• speaks disrespectfully about his/her former partners
  • has a history of not cooperating with others
  • is disrespectful toward you
  • does favors for you that you don’t want or that make you feel uncomfortable
  • calls you several times in a night or “checks up on you”
  • is controlling
  • is possessive
  • is jealous for no reason
  • ever your partner’s fault
  • is always right
  • is self-centered
  • abuses drugs or alcohol
  • pressures you for sex
  • intimidates you when he/she is angry
  • angry
  • has double standards
  • has negative attitudes toward women
  • treats you differently around other people
  • makes fun of or humiliates you in private or in front of others
  • puts down your accomplishments or goals
  • constantly questions you and your decisions
  • always takes a view opposite of what you say
  • appears to be attracted to vulnerability never seems to be happy with you
  • no matter what you do or how hard you try tries to isolate you
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    If you’ve been in an aggressive or controlling relationship, your expectations of what a relationship should look like are likely to be quite skewed.

    Even if you had healthy relationships modeled to you and you went into the relationship feeling assertive and confident, your continual attempts to accommodate your abuser to keep the peace and your acquiescence to various demands, means that at some point you convinced yourself that your abuser’s behavior was justified (or at the very least okay) in order to keep the relationship alive.


    Rewiring your brain to see things from a whole new perspective and confronting the unhealthy dynamic in the relationship can be so scary and uncomfortable, that many people ease these feelings by staying in the relationship.

    Since your compass may be pointing in the wrong direction, it is imperative to know what you should expect in a healthy relationship.

    Though these things may seem unrealistic, they are not. They are basic characteristics of healthy relationships.

    You can, and need to, expect these things from your future relationships.

    Both people are free to speak up and voice their opinions and feelings without fearing punishment.

    The relationship is based on mutual respect and support for one another.

    Both people are comfortable communicating their needs, knowing that they will be heard and not criticized, put down, or hurt.

    Each person is allowed to be an individual, is encouraged in their successes, and is supported in their other relationships.

    Both people are willing to listen to one another and give each other the space to speak up about their feelings.

    Even if a person does not agree with their partner, they respect that their feelings and opinions may differ from their own and that their partner has a right to them.

    Both people work to try to find a solution to problems.

    There are no personal attacks, name-calling, belittling remarks, threats, manipulation, or physical aggression of any kind.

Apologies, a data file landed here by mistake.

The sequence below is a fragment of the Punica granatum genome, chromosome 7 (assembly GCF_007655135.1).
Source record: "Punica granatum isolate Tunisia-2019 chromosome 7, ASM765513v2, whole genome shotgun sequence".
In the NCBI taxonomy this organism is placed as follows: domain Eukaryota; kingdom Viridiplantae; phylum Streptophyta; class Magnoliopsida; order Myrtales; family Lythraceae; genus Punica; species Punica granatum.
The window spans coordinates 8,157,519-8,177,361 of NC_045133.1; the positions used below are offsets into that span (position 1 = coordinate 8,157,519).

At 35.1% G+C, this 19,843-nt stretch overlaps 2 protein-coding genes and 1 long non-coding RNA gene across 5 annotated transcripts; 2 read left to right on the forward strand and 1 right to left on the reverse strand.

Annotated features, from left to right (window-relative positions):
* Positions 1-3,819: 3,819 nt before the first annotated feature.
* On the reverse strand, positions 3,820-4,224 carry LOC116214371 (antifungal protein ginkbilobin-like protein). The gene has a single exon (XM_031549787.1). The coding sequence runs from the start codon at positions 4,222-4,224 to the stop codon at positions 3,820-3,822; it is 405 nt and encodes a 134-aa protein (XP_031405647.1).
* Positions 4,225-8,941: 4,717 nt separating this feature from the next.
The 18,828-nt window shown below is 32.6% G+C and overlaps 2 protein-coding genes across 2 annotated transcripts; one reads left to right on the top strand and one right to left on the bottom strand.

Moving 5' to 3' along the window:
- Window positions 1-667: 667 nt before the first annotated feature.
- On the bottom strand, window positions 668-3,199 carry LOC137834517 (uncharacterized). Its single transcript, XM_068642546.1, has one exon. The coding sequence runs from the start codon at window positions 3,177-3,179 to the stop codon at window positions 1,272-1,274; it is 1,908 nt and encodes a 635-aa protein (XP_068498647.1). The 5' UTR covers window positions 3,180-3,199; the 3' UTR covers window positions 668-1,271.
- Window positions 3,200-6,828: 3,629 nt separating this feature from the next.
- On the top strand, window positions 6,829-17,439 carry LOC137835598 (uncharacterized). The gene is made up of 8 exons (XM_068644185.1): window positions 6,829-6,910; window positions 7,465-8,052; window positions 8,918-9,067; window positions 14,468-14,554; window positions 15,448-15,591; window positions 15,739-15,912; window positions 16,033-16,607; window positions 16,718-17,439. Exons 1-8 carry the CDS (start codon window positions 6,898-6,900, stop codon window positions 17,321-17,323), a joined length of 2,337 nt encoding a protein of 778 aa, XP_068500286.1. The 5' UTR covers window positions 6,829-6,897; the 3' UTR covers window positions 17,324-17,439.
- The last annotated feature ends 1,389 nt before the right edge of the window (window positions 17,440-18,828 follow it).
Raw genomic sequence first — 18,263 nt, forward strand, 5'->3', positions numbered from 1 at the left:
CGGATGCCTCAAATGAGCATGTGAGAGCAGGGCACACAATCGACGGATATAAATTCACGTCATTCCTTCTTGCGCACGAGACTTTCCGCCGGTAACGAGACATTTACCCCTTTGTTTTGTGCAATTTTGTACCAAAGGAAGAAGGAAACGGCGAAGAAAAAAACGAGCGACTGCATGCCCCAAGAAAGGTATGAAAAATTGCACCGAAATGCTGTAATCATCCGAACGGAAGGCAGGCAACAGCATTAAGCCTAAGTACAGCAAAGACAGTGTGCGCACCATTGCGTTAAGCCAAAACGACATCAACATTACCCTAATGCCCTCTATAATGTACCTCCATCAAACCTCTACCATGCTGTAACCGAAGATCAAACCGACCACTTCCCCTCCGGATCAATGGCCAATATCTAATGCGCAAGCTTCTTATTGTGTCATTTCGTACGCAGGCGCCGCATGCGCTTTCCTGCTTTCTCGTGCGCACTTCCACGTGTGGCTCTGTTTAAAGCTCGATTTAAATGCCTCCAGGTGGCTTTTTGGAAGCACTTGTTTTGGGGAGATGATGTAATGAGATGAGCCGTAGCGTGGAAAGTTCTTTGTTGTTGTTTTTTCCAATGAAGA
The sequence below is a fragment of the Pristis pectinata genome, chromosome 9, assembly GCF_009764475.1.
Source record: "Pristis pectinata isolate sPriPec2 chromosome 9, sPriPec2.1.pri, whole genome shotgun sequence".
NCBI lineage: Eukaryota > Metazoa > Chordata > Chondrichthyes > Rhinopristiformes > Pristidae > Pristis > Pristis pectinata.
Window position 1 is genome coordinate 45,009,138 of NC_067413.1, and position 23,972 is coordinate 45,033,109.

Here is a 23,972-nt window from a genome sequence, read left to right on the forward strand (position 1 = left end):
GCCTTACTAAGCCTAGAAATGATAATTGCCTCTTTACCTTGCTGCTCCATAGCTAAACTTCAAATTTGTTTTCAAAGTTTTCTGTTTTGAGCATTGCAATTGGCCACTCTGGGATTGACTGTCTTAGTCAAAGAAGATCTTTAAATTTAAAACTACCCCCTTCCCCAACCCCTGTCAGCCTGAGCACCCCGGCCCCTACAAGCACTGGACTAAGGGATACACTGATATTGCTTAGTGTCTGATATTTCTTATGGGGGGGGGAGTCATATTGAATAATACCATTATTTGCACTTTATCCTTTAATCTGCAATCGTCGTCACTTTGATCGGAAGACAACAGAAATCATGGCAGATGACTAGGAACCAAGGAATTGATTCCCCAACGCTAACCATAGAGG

Both people are responsible for their own behavior.

    Blame is not placed on one person for the other one’s actions, nor are excuses made for inflicting pain on one another (e.g., “I’m mad so I have the right to make you pay for it”).

    Both people should feel encouraged and supported, not like there is competition between the two of you or that either of you is being sabotaged.

    Both people should feel equally encouraged, supported, valued, and loved. It should not be lopsided.

    Both people’s voices, opinions, thoughts and ideas should carry the same weight.

    Although sometimes adjustments need to be made, neither one of you should have to sacrifice too much to give the other one what they want.

    Both people genuinely want what is best for each other, recognizing how they can both benefit from one another’s successes.

    Each person builds each other up; there is no tearing one another down.

    Each person seeks to make the other happy.

    Both people support one another in their dreams.

    Both people have the sense that they have a real partner, a teammate with whom they can go through life.

    There is real intimacy in the relationship.

    Both people have the sense that they are seen for who they truly are.

    If this sounds too good to be true, it isn’t.

    This is what you should be prepared to offer in a relationship, and it is what you should expect in return.

    There are so many incredible resources available to those in abusive relationships, but the first step is recognizing and identifying a destructive dynamic.

    Knowledge is power.

    If any of this resonates with you, I urge you to educate yourself further.

    I believe the hardest part is identifying when we are in an abusive relationship if the obvious markers of abuse are not being met. We want to give our partner the benefit of the doubt, we take on more than our fair share of the responsibility, we continue to accommodate our partner hoping to make things better, or we override and ignore our intuition.

    Once we actually confront the true dynamic in our relationship, change is possible.

    Healing is possible.